My name is Ray, I am 59, and I am a member of Patient Voices Matter (PVM). I joined PVM because I want to improve the health system for everyone by talking about my experiences; I have high blood pressure and learning disabilities. We meet every month and I really enjoy it.

Learning disabilities

I think that some members of staff in medical settings do not listen to or communicate well with people with learning disabilities and patients with other needs, too.

An example of this happened last year when I went to the hospital reception desk to ask where to go for my scan. The receptionist was rude to me because she didn't understand me because she thought I wasn’t expressing myself clearly, and it made me feel small. I felt like I was banging my head against a brick wall, and it is frustrating that patients’ voices are not being listened to.

I also had a bad experience when I had a biopsy in November. I received a letter that was inaccessible and so had to ask someone to explain to me what it meant. Then when I went to the hospital I had to wait four hours and no-one would tell me anything.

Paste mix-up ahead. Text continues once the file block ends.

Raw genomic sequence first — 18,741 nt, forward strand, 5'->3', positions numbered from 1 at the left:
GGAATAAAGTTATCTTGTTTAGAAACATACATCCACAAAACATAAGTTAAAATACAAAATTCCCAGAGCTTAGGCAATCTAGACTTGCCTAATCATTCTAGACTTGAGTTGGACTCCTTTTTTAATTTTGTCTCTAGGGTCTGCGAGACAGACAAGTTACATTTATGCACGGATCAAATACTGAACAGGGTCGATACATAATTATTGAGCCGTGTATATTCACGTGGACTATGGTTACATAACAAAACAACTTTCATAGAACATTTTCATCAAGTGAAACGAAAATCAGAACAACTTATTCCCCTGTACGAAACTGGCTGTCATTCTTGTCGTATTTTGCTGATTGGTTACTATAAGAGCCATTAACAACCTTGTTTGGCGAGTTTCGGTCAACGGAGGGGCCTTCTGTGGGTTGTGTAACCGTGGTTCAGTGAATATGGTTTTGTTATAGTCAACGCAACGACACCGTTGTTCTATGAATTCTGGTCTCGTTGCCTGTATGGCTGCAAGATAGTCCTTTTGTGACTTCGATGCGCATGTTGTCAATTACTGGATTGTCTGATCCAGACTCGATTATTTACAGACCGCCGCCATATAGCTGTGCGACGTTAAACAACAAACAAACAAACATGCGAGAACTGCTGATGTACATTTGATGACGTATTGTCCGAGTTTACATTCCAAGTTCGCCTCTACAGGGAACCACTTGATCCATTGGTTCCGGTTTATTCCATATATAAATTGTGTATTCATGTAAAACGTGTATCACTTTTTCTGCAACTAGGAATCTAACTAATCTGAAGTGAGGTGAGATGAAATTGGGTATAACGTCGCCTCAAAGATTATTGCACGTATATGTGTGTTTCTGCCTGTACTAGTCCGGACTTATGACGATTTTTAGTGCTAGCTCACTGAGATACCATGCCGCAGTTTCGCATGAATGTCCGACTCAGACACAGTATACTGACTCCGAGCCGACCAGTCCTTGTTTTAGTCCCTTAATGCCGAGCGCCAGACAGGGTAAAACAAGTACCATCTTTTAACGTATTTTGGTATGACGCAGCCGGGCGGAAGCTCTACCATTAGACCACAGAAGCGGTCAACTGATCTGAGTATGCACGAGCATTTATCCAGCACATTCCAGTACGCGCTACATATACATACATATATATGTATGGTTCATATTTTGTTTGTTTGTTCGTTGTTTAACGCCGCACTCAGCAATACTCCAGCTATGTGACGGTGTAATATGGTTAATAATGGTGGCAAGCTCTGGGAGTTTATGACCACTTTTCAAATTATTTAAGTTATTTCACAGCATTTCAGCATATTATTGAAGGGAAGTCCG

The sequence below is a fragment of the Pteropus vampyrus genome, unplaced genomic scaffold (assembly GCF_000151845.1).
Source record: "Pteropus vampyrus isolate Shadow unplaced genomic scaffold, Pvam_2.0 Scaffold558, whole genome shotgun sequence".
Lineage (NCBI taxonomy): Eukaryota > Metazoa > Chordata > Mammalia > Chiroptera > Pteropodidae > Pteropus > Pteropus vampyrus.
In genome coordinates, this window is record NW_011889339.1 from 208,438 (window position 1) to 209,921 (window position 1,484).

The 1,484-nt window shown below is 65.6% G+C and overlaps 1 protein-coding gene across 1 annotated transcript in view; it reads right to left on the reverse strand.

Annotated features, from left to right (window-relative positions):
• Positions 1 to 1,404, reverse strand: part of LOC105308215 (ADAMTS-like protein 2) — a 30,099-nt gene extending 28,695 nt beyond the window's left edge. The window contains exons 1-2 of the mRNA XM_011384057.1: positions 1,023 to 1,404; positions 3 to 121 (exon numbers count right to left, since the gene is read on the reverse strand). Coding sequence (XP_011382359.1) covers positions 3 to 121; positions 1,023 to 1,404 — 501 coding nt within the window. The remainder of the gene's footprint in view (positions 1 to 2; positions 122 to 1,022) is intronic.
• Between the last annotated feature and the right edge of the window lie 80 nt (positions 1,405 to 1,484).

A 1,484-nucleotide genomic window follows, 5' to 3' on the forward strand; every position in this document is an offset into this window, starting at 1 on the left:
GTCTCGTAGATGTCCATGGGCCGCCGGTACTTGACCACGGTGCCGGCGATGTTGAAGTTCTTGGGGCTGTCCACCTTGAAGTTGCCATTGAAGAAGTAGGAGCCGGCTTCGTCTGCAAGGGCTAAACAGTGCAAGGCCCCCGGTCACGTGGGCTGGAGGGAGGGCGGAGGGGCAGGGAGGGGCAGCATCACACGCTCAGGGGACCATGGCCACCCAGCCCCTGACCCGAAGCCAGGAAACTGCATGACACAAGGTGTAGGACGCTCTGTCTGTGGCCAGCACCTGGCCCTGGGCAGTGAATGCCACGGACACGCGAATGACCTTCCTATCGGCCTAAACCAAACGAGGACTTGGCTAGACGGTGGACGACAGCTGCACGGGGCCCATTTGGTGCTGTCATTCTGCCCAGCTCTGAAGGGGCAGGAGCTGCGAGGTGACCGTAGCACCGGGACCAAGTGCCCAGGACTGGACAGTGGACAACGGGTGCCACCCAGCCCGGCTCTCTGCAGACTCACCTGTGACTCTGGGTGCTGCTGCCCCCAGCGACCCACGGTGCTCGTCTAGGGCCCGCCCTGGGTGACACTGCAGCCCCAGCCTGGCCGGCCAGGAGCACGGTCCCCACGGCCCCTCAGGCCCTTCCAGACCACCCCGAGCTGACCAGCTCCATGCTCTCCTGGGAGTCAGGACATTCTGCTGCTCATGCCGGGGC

After my biopsy I was hungry as it was 7pm and I had been waiting all that time, but the canteen was closed and I didn’t know how to get any dinner. How are patients meant to know what time canteens close and how to get food? The kitchen staff kindly made me some soup, but what happens to other patients in this situation? Most of the staff were really great, which I was thankful for, but one member of staff kept asking me the same questions, which really frustrated me. Why couldn’t he listen the first time when he asked me?

Better communication

These experiences have taught me that what I want to see from the NHS is:

  • Accessible letters to patients
  • Better communication from staff
  • Food to be available at all hours
  • More staff to listen to and really care about patients.